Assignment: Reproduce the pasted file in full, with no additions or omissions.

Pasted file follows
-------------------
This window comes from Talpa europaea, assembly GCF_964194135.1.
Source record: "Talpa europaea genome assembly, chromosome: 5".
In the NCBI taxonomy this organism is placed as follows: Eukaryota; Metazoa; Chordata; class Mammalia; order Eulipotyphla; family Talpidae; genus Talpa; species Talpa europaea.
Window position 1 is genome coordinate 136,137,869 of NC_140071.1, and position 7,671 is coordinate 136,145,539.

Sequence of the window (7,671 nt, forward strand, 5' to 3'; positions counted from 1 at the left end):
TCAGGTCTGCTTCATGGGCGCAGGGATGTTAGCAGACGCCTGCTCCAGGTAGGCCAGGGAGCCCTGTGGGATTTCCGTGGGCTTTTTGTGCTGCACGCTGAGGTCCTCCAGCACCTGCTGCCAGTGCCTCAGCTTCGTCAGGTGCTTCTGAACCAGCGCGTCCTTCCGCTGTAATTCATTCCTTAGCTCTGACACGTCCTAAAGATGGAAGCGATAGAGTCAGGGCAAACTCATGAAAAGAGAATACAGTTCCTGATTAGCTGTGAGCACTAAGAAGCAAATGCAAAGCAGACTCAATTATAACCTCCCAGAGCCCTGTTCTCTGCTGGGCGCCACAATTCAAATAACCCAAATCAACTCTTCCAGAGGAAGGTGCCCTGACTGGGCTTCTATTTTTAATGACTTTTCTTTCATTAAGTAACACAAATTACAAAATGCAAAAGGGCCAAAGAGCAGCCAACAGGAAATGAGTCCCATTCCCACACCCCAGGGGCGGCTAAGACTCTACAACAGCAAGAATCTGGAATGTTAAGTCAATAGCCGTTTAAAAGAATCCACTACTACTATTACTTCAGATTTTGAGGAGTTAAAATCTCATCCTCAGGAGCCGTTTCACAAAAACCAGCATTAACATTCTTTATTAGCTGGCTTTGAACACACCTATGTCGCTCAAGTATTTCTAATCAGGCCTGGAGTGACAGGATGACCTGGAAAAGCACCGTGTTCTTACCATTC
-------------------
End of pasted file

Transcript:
This window comes from Talpa europaea, assembly GCF_964194135.1.
Source record: "Talpa europaea genome assembly, chromosome: 5".
In the NCBI taxonomy this organism is placed as follows: Eukaryota; Metazoa; Chordata; class Mammalia; order Eulipotyphla; family Talpidae; genus Talpa; species Talpa europaea.
Window position 1 is genome coordinate 136,137,869 of NC_140071.1, and position 7,671 is coordinate 136,145,539.

Sequence of the window (7,671 nt, forward strand, 5' to 3'; positions counted from 1 at the left end):
TCAGGTCTGCTTCATGGGCGCAGGGATGTTAGCAGACGCCTGCTCCAGGTAGGCCAGGGAGCCCTGTGGGATTTCCGTGGGCTTTTTGTGCTGCACGCTGAGGTCCTCCAGCACCTGCTGCCAGTGCCTCAGCTTCGTCAGGTGCTTCTGAACCAGCGCGTCCTTCCGCTGTAATTCATTCCTTAGCTCTGACACGTCCTAAAGATGGAAGCGATAGAGTCAGGGCAAACTCATGAAAAGAGAATACAGTTCCTGATTAGCTGTGAGCACTAAGAAGCAAATGCAAAGCAGACTCAATTATAACCTCCCAGAGCCCTGTTCTCTGCTGGGCGCCACAATTCAAATAACCCAAATCAACTCTTCCAGAGGAAGGTGCCCTGACTGGGCTTCTATTTTTAATGACTTTTCTTTCATTAAGTAACACAAATTACAAAATGCAAAAGGGCCAAAGAGCAGCCAACAGGAAATGAGTCCCATTCCCACACCCCAGGGGCGGCTAAGACTCTACAACAGCAAGAATCTGGAATGTTAAGTCAATAGCCGTTTAAAAGAATCCACTACTACTATTACTTCAGATTTTGAGGAGTTAAAATCTCATCCTCAGGAGCCGTTTCACAAAAACCAGCATTAACATTCTTTATTAGCTGGCTTTGAACACACCTATGTCGCTCAAGTATTTCTAATCAGGCCTGGAGTGACAGGATGACCTGGAAAAGCACCGTGTTCTTACCATTC